Immediately I associated these photos with the film Submission made by then controversial member of Dutch Parliament and current Bush think tank associate Ayaan Hirsi Ali and Dutch film maker Theo van Gogh, a distant relative of Dutch painter Vincent van Gogh who was murdered after the film was presented. Last edited by GJE on December 7, 2011 at 1:41 pm
Istanbul: View of the Golden Horn.
A Turk singer and three Derwish
dancers preparing for a video shoot
I just returned from a week’s trip to Istanbul with a group of 26 and a lot of information to share with you.
Trip and organization
First I would like to address the actual travel details.
We flew with KLM (a flight shared with KLM’s partner NW) directly from Amsterdam Schiphol Airport to Istanbul Attaturk Airport without any delay.The fact that KLM is now a subsidiary of Air France apparently did something good to KLM: Flying in time. Flight attendants who behave much more gracious and hospitable and even the food simple, but better than I remember from years ago, when I used to fly business class and decided not to fly KLM anymore due to exorbitant rates, very unfriendly flight attendants, and horrible food and had handed my frequent flier card in. Kudos for KLM!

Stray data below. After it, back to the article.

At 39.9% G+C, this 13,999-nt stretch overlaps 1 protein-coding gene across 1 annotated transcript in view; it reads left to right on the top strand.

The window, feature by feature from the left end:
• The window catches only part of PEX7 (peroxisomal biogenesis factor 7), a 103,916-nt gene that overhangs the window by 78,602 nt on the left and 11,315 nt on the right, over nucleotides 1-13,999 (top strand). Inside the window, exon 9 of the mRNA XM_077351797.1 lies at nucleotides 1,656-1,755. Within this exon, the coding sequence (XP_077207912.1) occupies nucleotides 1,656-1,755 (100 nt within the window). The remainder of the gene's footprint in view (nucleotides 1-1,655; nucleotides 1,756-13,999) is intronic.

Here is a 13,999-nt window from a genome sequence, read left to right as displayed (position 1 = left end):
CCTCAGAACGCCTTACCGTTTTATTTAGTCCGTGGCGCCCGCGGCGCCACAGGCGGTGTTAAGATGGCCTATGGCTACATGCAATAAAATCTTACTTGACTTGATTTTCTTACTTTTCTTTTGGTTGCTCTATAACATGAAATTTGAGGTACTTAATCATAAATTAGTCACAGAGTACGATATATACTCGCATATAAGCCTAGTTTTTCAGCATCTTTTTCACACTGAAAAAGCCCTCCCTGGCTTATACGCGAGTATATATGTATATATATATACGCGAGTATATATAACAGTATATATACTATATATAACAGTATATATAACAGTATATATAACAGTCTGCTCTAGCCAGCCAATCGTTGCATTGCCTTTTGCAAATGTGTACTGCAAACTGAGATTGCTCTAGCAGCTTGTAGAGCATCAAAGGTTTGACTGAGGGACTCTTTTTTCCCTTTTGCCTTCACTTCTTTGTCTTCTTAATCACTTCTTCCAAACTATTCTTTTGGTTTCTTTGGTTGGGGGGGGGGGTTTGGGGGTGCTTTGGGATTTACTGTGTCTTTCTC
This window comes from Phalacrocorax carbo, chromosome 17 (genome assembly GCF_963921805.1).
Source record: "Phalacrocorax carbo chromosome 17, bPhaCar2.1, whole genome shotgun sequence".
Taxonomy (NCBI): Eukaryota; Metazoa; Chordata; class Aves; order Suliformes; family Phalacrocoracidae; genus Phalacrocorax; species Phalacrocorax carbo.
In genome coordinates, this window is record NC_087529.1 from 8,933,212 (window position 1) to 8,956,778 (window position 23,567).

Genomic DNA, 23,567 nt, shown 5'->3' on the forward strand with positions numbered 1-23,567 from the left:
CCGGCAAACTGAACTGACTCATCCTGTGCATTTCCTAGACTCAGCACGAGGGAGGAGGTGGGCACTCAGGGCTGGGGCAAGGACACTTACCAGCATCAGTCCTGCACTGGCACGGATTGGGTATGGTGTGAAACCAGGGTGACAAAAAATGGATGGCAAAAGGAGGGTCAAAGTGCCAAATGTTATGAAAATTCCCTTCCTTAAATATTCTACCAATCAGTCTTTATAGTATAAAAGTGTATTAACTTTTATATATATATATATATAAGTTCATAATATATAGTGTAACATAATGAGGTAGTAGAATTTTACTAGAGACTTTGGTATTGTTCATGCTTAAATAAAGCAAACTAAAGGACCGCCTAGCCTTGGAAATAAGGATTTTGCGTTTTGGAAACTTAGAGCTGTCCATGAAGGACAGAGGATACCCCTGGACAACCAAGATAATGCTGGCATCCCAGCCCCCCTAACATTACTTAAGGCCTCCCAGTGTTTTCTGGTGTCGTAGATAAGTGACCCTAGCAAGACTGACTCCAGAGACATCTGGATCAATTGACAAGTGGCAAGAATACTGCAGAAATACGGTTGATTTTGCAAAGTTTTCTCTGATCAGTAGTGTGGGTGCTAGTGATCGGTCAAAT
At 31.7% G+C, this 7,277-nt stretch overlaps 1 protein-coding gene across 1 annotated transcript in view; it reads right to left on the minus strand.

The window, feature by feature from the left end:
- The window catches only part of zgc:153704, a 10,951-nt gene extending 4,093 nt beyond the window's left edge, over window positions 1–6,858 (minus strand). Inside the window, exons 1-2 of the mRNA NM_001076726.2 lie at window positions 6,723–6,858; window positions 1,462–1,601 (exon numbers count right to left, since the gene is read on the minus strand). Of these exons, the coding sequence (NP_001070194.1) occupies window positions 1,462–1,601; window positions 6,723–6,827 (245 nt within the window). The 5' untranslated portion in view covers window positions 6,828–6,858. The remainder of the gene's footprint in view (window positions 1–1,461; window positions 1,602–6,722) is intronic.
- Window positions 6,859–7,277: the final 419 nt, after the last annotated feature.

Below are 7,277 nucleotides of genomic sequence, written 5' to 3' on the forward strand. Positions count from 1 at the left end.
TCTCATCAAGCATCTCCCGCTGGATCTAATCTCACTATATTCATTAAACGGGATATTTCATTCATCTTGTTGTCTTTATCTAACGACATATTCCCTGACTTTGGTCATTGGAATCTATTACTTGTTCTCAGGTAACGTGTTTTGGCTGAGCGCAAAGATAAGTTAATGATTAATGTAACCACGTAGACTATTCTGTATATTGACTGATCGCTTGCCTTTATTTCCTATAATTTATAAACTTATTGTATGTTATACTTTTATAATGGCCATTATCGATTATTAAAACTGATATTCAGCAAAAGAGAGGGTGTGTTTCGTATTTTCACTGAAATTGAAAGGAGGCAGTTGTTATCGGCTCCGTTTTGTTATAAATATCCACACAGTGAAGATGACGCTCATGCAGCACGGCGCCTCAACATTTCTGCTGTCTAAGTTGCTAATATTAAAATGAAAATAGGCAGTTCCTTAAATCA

The trip was partly booked through a Travel Agent No Beach. They also did a wonderful job in getting the group transferred by private couch from and to the airport, provided two nice guides fro some sightseeing, fully bilingual in Turkish and Dutch (to be more precise: one was speaking with a Flemish tongue, the Belgian version of Dutch). They organized some intermediate transport by coach and ferry to a nice restaurant at the Asian side of the Bosphorus and finally the transfer back to the airport. They made the hotel reservations solved some issues arising from an an overbooked hotel. All in all very conveniently organized. Once more the experience convinced me that for a group you should rely on an experienced travel agent and not on your own time consuming Internet rummaging and the hassle of negotiating with hotels you don’t know. Kudos for No Beach!